Monday, December 14, 2020

Covid-19 vaccine: first US doses given to frontline workers

The headlines are matter-of-fact, understating the historic importance of the event. Making more of an impact was the TV shot of the couple at the airport in Michigan near the vaccine distribution center who came out to watch the first plane carrying the vaccine take off. The woman said she had to come out in person to witness the event. She described the significance of it as like watching the moon landing.

A relative of mine whose family contracted COVID-19 and are all now recovered said 2020 will be a year his kids will never forget and will leave them with stories to tell their own kids years from now. It reminded me of the summer in the 1950s when kids were confined to their yards because of a polio scare. I remember playing "catch" at a distance with a neighbor kid. We couldn't get together for games, but we could throw a baseball back and forth across the yard of the house in between our own houses. I remember telethons raising money for "iron lungs" for polio victims. And I vividly remember getting the oral polio vaccine that ended the polio scourge forever. I sometimes wonder if some of the people today who say they won't get the COVID-19 vaccine fully understand why we don't worry about polio anymore.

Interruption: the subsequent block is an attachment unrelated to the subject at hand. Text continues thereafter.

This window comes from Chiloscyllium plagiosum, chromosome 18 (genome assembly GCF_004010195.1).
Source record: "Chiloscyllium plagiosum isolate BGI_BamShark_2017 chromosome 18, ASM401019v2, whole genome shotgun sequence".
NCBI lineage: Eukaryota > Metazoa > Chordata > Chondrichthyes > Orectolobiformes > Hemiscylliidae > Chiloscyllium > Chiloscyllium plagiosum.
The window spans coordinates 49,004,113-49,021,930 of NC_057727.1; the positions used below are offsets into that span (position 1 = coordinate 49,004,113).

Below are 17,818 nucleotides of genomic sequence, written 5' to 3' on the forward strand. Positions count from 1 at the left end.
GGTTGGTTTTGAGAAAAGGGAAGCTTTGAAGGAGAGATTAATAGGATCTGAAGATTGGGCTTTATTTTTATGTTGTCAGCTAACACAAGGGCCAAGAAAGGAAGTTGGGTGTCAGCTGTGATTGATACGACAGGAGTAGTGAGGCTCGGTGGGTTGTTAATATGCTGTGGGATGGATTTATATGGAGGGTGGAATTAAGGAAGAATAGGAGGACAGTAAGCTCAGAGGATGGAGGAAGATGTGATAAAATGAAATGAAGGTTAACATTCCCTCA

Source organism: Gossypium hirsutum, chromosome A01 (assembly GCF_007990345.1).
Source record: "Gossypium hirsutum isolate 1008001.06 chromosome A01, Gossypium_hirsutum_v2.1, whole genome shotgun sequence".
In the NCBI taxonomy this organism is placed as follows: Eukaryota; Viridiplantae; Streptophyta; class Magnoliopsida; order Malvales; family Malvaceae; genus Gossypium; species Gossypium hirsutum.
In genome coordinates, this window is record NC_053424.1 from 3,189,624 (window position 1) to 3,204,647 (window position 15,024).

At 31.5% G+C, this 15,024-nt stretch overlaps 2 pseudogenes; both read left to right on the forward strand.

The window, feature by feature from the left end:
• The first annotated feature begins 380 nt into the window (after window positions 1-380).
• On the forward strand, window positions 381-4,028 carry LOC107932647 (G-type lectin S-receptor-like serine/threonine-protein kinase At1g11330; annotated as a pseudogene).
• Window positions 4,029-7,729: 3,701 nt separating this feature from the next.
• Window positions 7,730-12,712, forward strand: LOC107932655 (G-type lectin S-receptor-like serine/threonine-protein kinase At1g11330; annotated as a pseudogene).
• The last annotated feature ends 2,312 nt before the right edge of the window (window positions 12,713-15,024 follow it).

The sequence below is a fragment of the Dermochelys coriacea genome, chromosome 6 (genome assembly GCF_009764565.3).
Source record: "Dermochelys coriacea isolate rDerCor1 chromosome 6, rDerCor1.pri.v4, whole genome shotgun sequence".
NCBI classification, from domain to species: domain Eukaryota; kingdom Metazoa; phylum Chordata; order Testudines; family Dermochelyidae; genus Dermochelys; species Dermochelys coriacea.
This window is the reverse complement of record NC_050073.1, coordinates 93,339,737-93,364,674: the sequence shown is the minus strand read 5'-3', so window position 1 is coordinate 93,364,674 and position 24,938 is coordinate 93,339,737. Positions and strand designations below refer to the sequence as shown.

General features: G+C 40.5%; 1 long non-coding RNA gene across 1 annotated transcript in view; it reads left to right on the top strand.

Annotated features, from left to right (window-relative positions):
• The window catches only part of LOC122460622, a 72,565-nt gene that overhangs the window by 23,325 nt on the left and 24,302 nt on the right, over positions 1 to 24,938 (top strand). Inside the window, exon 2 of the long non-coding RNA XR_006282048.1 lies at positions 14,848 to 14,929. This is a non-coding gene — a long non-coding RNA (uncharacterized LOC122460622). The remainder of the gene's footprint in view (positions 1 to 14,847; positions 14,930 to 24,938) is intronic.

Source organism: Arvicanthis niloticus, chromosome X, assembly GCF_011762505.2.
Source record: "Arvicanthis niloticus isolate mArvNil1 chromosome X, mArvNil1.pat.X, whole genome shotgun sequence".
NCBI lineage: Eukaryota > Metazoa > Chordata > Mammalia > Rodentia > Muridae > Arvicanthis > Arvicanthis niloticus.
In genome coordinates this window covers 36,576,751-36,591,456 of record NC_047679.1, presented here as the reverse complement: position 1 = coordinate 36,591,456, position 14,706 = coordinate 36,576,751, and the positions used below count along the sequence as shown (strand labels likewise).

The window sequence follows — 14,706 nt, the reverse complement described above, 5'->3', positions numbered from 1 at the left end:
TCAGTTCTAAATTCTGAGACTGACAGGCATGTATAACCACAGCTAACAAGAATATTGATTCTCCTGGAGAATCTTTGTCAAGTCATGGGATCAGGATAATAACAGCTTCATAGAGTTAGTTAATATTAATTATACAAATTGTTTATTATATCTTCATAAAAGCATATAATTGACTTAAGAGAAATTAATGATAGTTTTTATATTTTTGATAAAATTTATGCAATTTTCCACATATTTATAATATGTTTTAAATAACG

Kids today will have similar memories about this year of face masks, social distancing, and online learning, and the superhero efforts of the world's medical community to defeat this generation's health scourge.

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